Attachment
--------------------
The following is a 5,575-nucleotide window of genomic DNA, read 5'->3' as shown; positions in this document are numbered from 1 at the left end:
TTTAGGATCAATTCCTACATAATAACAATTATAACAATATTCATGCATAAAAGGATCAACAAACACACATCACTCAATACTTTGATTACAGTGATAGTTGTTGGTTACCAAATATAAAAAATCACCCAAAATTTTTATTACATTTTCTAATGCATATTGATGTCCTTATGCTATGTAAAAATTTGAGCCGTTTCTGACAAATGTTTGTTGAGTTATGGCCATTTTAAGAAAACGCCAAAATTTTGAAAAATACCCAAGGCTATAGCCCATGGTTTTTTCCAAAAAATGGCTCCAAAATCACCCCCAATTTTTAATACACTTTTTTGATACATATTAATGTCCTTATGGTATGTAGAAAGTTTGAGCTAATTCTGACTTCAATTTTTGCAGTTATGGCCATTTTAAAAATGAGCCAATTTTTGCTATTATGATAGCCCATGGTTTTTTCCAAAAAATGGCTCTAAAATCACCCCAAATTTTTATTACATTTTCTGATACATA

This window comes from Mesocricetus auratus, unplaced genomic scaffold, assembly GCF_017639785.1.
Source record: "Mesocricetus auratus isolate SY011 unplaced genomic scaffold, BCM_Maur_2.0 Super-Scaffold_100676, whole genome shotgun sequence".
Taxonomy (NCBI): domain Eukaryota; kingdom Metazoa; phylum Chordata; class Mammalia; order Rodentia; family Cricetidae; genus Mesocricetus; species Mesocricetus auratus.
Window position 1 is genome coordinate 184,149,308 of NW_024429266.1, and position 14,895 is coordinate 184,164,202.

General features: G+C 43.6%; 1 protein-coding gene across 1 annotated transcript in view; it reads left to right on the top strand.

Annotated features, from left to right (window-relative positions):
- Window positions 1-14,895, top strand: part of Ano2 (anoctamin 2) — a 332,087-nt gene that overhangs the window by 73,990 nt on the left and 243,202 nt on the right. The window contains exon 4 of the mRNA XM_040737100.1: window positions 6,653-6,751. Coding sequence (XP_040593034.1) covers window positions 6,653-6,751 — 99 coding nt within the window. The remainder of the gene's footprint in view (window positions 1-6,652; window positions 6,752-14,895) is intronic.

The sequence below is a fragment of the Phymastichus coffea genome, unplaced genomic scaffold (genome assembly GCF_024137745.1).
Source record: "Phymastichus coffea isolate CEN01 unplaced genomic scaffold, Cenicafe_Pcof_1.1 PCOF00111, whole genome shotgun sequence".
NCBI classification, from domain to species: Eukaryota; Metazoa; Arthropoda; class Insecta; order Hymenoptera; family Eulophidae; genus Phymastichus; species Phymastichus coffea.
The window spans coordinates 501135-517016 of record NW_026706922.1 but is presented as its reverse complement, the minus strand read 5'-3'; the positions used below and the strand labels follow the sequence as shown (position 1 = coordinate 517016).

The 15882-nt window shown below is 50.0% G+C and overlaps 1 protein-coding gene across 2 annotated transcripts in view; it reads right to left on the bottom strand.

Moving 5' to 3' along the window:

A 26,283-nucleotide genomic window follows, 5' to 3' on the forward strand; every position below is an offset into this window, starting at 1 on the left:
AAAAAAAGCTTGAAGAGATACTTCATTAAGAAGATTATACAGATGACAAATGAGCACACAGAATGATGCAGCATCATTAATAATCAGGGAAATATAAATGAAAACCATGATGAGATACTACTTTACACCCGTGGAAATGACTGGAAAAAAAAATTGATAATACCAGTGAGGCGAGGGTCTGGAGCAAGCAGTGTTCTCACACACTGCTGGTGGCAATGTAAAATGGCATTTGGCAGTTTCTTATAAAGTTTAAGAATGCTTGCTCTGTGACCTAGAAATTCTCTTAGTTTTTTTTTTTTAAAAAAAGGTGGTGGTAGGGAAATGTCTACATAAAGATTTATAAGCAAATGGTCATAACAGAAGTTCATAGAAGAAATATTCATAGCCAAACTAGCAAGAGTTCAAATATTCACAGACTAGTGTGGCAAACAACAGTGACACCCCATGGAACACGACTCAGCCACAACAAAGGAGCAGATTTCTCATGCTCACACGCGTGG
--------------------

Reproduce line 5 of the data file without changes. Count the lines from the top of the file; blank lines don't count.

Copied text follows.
Taxonomy (NCBI): domain Eukaryota; kingdom Metazoa; phylum Chordata; class Mammalia; order Rodentia; family Cricetidae; genus Mesocricetus; species Mesocricetus auratus.